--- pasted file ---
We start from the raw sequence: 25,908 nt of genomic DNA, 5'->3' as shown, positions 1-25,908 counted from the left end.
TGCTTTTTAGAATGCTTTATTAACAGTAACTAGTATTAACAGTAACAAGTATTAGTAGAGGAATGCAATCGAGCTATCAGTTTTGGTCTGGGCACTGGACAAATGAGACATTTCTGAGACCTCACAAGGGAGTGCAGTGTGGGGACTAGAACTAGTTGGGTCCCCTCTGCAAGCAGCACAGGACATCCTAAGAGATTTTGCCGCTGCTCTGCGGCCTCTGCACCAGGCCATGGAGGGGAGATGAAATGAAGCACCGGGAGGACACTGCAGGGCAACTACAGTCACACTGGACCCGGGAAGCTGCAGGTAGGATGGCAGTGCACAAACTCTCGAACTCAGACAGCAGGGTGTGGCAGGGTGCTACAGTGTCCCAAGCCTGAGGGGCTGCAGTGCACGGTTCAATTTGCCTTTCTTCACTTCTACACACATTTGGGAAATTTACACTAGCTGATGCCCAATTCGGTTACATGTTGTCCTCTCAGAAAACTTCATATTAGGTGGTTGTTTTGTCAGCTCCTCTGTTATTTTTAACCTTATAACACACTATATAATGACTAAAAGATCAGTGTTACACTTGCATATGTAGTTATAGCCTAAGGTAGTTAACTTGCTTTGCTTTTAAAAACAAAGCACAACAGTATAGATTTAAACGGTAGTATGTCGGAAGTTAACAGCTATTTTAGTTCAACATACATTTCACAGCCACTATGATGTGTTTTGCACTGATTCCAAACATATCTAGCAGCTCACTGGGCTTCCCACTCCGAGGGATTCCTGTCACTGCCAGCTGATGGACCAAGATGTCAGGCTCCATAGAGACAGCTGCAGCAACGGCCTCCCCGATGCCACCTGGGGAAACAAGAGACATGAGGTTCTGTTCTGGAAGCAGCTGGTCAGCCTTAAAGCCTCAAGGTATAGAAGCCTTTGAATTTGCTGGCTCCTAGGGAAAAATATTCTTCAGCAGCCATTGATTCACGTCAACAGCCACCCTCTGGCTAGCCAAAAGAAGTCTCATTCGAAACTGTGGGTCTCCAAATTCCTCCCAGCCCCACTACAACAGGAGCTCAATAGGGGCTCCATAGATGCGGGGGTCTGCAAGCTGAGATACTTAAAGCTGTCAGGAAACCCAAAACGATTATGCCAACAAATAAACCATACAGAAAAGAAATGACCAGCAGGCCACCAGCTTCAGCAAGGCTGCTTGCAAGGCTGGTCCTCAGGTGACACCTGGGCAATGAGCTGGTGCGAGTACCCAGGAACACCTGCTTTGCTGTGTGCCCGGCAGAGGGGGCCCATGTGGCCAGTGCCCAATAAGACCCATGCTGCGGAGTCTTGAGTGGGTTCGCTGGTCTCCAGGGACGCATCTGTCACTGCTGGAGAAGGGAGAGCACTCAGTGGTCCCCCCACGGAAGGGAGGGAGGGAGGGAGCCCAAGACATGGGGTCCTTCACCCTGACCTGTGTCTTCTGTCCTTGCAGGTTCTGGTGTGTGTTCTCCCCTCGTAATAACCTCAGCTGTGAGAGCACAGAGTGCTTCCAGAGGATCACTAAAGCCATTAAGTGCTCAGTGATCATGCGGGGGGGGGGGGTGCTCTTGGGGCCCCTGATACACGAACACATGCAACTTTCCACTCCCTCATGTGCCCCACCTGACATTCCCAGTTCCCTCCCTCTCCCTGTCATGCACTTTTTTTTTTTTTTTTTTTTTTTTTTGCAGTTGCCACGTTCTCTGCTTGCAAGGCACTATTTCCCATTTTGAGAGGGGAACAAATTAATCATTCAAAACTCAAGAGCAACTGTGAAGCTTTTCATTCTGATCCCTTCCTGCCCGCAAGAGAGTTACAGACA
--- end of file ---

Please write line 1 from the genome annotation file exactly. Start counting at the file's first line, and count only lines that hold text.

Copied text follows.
We start from the raw sequence: 25,908 nt of genomic DNA, 5'->3' as shown, positions 1-25,908 counted from the left end.